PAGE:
Moreover, the Kremlin has in the past allowed and even actively managed leadership transitions in nearby countries when it has been sure that the new leaders would respect Russia’s broad geopolitical interests. The 2018 revolution in Armenia is the best known example of this, but Russia also had to accept the public deposing of presidents in Abkhazia in 2014 and 2020. It accepted the 2011 election in Transnistria that propelled Yevgeny Shevchuk to power instead of its own hand-picked candidate. And Russia has on various occasions at least accepted, if not facilitated, power transitions in central Asia.
Once Moscow concludes that Lukashenka is an effective dead-end it could and would accept a leadership transition if it could structure a process that gives it as much control as possible. Russia maintains close contacts with some figures of the new opposition movement: Valery Tsapkala, who introduced Lukashenka to Russian political circles in the early 1990s and has fled to Moscow with his family; and Viktar Babaryka, who was favourite for the presidential race until he was blocked from standing and jailed, and who previously worked for Russia’s Gazprombank. So there are certainly factions in the Belarusian elite that have abandoned Lukashenka that the Kremlin can work with.
That said, the protest movement’s breadth and depth shows that it has spread far beyond the disenfranchised Belarusian elite the Kremlin is familiar with. And like many bottom-up protests the movement lacks organisational structures and clear representatives. Because the Kremlin is notoriously bad at understanding such movements – de facto expecting movements to be hierarchical and with a clear organisation – suspicion about a hidden or conspiratorial structure guiding them are never far from the surface. A show of force may well enable Russia to deter groups or individuals it does not want from participating in any political transition process.
In addition, activity has also increased very recently on the part of the Russian air-forces’ VIP transport fleet, which has been shuttling in and out of Minsk, suggesting that the Kremlin may at least be talking to different sides about the possibility of a transition process. Contrary to Lukashenka’s claims that Putin will assist with restoring order, the Kremlin has avoided committing itself either way and is keeping all options on the table. It would hardly rush this, as it wants to avoid the appearance of public protests ousting a president. The Kremlin would rather endorse some sort of transitional process that enables it to be seen to be in charge. If things go wrong for Moscow, it may still decide on a military intervention at a later stage – but that would certainly be the worst of all possible options for it, coming with the highest risks involved.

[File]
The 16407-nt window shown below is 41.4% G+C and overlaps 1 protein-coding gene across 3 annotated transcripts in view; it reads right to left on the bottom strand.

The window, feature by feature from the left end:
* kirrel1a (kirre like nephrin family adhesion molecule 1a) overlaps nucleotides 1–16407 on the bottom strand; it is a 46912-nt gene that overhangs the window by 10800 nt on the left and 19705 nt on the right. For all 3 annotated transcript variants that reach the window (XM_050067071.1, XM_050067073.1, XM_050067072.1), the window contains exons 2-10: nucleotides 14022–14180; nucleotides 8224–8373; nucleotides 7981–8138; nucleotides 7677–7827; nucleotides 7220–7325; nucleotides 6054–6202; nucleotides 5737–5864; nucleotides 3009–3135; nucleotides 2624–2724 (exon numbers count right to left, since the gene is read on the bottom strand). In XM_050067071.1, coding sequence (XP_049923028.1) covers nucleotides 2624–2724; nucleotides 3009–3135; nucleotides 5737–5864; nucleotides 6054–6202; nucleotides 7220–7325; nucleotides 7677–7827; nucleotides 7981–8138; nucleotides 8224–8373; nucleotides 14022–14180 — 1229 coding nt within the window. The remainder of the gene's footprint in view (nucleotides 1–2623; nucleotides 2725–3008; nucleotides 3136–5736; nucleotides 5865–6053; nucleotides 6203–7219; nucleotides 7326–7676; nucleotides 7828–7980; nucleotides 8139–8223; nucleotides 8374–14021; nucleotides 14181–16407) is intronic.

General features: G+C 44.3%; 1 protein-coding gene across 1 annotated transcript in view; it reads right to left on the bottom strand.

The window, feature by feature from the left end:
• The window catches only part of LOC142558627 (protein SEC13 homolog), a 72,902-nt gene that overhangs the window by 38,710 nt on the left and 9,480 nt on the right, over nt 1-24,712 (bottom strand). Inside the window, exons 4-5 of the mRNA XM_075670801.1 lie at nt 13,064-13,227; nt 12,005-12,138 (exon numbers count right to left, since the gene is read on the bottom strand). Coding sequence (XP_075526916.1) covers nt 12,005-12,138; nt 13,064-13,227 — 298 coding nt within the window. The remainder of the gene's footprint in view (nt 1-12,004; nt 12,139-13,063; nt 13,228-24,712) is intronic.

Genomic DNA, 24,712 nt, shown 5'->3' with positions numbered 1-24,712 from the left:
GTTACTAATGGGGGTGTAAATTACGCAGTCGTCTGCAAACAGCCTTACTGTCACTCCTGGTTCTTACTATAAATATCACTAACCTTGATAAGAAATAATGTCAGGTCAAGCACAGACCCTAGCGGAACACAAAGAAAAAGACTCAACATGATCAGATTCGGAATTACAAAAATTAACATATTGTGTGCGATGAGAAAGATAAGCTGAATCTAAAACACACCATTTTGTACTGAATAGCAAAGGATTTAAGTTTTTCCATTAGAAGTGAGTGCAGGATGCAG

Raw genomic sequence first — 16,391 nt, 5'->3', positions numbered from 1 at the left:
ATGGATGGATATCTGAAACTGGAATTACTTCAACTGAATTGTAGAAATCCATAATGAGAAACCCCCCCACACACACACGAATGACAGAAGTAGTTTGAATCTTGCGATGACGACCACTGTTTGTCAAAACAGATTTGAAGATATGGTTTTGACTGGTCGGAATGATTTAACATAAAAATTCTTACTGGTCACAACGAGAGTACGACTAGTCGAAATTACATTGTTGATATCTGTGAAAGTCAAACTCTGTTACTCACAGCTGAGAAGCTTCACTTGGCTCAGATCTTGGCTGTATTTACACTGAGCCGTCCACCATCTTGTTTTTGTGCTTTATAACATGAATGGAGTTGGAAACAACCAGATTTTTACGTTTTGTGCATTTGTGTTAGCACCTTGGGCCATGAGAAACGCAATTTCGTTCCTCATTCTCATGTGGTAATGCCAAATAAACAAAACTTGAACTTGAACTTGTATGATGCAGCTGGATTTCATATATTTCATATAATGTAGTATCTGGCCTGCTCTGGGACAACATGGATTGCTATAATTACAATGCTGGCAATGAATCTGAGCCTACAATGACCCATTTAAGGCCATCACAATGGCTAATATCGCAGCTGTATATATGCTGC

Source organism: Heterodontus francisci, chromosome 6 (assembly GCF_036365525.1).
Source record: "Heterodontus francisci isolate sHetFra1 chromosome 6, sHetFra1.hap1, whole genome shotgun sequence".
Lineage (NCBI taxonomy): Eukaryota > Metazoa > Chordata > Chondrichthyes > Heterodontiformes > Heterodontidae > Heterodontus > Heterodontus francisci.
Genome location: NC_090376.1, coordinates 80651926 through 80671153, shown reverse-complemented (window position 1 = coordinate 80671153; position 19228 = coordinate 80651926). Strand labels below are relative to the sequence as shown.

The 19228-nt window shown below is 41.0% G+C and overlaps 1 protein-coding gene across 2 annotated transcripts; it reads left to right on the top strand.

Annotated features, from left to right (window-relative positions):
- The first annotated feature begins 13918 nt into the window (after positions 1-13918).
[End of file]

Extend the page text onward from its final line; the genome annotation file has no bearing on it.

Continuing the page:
Intervention remains a distant prospect but, should it arrive, the Kremlin would also have to change the narrative on the events in Belarus in order to sell such an intervention to its domestic audience. Right after the election, the Russian state media had been critical of Lukashenka, the rigged election, and the crackdown. Lukashenka’s own lines are now slowly entering Russian media, but the whole effect is still a far cry from the massive propaganda effort against “Kyiv fascists” and the “junta” that prepared the ground for the 2014 military invasion of Ukraine. If, of course, the propaganda machine cranks into gear, this would be a sign that trouble is on the horizon.
On the political transition, the European Union would be well advised to listen to the Belarusian street movement’s voices and demands, and not insert an agenda of its own. External demands issued at the wrong time and in the wrong context may only strengthen Lukashenka in Moscow’s eyes. However, the problem in Minsk is that the protest movement at this point is unorganised and has no coherent political agenda other than calling for Lukashenka to step down. But an upfront promise that the EU would take no actions beyond meeting Belarusians’ own demands may be a first attempt to walk the careful line in supporting the protest movement but not giving the Russians an excuse to strike.
The European Council on Foreign Relations does not take collective positions. ECFR publications only represent the views of their individual authors.